The relationship between introducing and clearing brokers has been targeted as problematic during anti-money laundering examinations by the
Securities and Exchange Commission
, director of the SEC's Office of Compliance Inspections and Examinations. Richards told a
Securities Industry Association
conference that in these relationships, one firm often blames the other when deficiencies are exposed during exams. Richards told
that examiners will be looking to see if introducing brokers, who have direct contact with the customer, are using clearing brokers' exception reports that identify red flags with customer accounts. "They have to work together to ensure total AML compliance," she said. "They can not hand over the blame."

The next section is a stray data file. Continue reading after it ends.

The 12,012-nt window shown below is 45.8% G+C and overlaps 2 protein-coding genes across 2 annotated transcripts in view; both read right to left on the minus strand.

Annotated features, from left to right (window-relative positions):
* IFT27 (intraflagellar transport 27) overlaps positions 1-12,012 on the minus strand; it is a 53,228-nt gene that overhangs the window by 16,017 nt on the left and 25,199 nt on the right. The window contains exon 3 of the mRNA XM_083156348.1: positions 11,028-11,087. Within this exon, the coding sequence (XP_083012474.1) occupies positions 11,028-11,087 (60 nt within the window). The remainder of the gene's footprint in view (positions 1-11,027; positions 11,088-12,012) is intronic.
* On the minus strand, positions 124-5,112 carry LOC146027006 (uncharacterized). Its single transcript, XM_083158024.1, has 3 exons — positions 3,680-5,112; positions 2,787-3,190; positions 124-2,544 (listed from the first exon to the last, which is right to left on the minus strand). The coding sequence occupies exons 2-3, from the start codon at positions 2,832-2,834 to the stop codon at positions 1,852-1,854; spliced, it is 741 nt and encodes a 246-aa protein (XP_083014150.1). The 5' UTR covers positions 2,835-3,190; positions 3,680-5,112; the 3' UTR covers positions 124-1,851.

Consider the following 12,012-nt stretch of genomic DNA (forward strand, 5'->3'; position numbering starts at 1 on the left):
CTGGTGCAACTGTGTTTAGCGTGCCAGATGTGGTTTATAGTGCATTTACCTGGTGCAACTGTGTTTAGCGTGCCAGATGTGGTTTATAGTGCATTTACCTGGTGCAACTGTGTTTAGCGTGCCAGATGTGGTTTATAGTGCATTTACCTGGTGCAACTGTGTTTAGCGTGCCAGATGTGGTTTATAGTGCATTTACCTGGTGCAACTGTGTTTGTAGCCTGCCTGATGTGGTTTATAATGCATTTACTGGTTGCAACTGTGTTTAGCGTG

Separately, examiners will also be looking to see that AML compliance officers are in regular contact with branch offices, Richards said at the March 29 event in New York, adding they should be the focus of firms' AML programs. "They are often in the best position to detect red flags," she said. "You can anticipate questions during exams." Richards reminded delegates that firms should ensure any outsourced AML compliance procedures are being done correctly, adding that exams will be looking into those relationships. Documentation of training for AML programs will also be reviewed, Richards told
CR, including firm employees who process wire transfers and new accounts.